Prime Minister Malcolm Turnbull has told his supporters he is confident he will form a majority government, despite official results failing to deliver a clear winner by the end of the day.
The chance of a hung parliament remains a possibility after the ALP has surged back into contention with swings against the government in Tasmania, New South Wales, Western Australia and South Australia. The Coalition held firm in Victoria and Queensland.
Pundits expected the Turnbull government to win the election comfortably, albeit with a reduced margin.
But as vote counting continued into Sunday morning, the Turnbull government was confronted with a stunning voter backlash.
The Coalition has 70 seats to Labor’s 67. The Greens and the Nick Xenophon Team have one apiece, other parties have three. Eight seats remain in doubt.
The fate of the Turnbull government rested with the pre-poll and postal vote count over the next week.
At his 12.30am speech at Sydney’s Wentworth Hotel Mr Turnbull said that he had “every confidence” of forming majority government after the Australian Electoral Commission completed counting the outstanding 30 per cent of pre-poll and postal votes, expected on Tuesday.
The best Mr Turnbull can hope for is 74 seats, two short of an absolute majority. It would need the support of two independents to govern.
Labor would probably need all four independents if, as pledged during the election campaign, it refused to enter any arrangement with the Greens.
Immigration Minister Peter Dutton had a fight to retain his seat but eventually claimed victory.
However, Jamie Briggs has lost his seat to Rebekha Sharkie, the first member of the Nick Xenophon to be elected to the House of Representatives. Barnaby Joyce has beaten Tony Windsor for the seat of New England.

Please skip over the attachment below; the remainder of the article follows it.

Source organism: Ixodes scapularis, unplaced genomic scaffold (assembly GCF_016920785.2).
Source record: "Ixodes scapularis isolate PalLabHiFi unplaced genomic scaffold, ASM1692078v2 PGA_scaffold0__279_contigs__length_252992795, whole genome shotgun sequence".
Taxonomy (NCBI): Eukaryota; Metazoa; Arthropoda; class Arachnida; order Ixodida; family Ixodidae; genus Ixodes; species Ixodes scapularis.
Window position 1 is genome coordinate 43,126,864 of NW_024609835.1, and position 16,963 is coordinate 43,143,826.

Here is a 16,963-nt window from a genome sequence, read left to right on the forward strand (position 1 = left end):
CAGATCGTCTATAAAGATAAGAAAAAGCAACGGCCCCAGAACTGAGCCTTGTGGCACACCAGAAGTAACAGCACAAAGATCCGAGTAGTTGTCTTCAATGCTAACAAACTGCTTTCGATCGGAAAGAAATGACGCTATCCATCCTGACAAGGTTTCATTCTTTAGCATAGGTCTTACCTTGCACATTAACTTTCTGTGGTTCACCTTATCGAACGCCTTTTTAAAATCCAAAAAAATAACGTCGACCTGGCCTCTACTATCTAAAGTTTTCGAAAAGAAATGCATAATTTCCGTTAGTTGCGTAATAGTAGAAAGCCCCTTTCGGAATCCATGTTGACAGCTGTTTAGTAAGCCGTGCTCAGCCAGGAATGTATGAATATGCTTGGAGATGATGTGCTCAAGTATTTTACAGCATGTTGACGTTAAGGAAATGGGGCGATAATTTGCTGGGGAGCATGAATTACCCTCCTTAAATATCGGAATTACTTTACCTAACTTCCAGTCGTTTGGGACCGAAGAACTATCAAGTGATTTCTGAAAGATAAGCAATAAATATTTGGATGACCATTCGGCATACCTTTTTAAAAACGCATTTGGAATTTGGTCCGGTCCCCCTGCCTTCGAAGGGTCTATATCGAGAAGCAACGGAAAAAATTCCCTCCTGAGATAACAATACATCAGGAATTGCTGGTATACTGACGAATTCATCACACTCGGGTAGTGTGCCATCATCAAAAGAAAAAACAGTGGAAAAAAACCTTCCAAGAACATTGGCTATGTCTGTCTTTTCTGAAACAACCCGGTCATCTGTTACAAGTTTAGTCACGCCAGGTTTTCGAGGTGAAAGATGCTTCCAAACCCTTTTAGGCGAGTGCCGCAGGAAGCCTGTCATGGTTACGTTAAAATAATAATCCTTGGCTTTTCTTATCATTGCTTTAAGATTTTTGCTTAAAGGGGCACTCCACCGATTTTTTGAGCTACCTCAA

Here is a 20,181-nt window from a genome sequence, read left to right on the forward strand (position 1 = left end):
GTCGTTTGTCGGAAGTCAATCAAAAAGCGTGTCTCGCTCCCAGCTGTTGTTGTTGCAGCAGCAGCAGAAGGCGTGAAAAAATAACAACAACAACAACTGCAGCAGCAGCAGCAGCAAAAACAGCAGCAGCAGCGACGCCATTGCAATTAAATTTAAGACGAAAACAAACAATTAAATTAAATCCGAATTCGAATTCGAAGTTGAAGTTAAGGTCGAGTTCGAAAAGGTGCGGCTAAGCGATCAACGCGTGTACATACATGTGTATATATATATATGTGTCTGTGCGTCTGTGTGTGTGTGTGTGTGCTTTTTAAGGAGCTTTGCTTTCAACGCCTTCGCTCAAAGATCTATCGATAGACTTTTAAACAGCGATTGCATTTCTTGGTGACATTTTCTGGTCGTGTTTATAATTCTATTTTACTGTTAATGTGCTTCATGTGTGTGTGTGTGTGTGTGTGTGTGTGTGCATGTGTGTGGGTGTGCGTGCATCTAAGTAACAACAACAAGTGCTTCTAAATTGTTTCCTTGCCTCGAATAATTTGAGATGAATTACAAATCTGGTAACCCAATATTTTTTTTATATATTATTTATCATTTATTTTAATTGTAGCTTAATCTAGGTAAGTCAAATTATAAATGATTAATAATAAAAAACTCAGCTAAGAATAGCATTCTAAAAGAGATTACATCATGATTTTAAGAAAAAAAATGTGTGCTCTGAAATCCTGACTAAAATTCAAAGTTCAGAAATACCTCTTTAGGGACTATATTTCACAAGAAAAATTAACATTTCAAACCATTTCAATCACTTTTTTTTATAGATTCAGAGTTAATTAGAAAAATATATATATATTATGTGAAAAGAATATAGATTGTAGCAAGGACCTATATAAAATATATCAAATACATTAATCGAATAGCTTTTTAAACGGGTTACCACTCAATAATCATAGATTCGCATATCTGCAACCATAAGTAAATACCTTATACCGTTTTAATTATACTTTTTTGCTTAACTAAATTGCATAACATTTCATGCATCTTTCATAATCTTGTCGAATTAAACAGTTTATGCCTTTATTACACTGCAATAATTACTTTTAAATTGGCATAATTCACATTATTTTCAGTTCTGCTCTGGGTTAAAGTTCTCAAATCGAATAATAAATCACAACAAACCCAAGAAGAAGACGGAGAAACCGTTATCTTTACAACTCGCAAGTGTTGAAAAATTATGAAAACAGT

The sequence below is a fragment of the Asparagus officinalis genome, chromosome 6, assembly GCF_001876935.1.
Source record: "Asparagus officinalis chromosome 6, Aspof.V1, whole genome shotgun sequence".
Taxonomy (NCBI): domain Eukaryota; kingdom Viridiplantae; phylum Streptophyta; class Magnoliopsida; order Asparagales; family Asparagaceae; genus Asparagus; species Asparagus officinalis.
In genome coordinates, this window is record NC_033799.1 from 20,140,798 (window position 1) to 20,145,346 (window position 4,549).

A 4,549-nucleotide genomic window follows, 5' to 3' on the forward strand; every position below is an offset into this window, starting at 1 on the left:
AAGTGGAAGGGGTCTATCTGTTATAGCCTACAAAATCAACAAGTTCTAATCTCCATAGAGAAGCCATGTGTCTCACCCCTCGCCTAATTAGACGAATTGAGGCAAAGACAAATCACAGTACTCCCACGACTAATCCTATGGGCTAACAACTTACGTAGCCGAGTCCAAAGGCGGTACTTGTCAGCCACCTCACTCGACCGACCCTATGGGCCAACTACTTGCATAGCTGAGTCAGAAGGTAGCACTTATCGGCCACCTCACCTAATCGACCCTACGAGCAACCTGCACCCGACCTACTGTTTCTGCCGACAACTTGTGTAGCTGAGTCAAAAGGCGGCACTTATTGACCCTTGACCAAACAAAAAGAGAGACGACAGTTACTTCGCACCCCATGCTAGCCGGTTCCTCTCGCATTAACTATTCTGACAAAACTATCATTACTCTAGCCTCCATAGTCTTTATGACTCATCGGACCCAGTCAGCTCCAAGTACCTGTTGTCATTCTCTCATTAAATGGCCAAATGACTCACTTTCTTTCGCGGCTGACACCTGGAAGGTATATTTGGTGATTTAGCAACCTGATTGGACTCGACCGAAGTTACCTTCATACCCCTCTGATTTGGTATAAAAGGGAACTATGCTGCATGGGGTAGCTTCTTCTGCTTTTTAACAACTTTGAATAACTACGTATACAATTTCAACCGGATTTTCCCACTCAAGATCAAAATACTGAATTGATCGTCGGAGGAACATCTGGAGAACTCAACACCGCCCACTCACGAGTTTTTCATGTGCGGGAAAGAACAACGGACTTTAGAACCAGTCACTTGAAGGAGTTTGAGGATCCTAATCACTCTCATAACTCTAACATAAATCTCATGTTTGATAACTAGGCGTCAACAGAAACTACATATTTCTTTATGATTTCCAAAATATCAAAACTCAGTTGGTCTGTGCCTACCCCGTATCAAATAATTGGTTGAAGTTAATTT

Negotiating for power
Greens leader Richard Di Natale insists the minor party will not support a Coalition government in the event of a hung parliament.
Senator Di Natale says the Greens would want to negotiate with the Labor Party and other independents, despite Mr Shorten having previously rejected the prospect of a deal with the Greens.
“(We’d) hope that we could ensure that we have a progressive house of parliament,” he told Sky News.
The Greens insist they remain in the hunt to win two lower house seats in Melbourne, but despite big swings to the minor party they’re lagging in both.
Labor frontbencher Kim Carr said Mr Shorten’s negotiation skills could make him Prime Minister.
A 3.3 per cent swing against the coalition is pointing to a possible minority government, requiring the two major parties to negotiate with crossbenchers.
“I’m looking forward to him being able to call himself Prime Minister of Australia if those discussions go well,” Senator Carr said.
Labor deputy leader Tanya Plibersek said Prime Minister Malcolm Turnbull’s leadership was in peril.
“I think the real question tonight is for Malcolm Turnbull – can he remain leader with the loss of so many seats?” she told the Nine Network.
Mr Shorten had led a “great campaign”, she said.
Liberal MP Sarah Henderson, who is facing a close election in the Victorian seat of Corangamite, said Mr Turnbull “will be a great second-term Prime Minister”.
“He has run a positive campaign,” she said.
Labor’s “outrageous” claims about Medicare caused the most damage to the government, she said.
The nation’s ultimate bellwether seat of Eden-Monaro has swung back to Labor, with Mike Kelly snatching victory from Liberal MP Peter Hendy. Mr Kelly won the seat in 2007 but was ousted by Mr Hendy in 2013. If the Coalition wins the election, it would be the first time Eden-Monaro was not held by the government since 1972.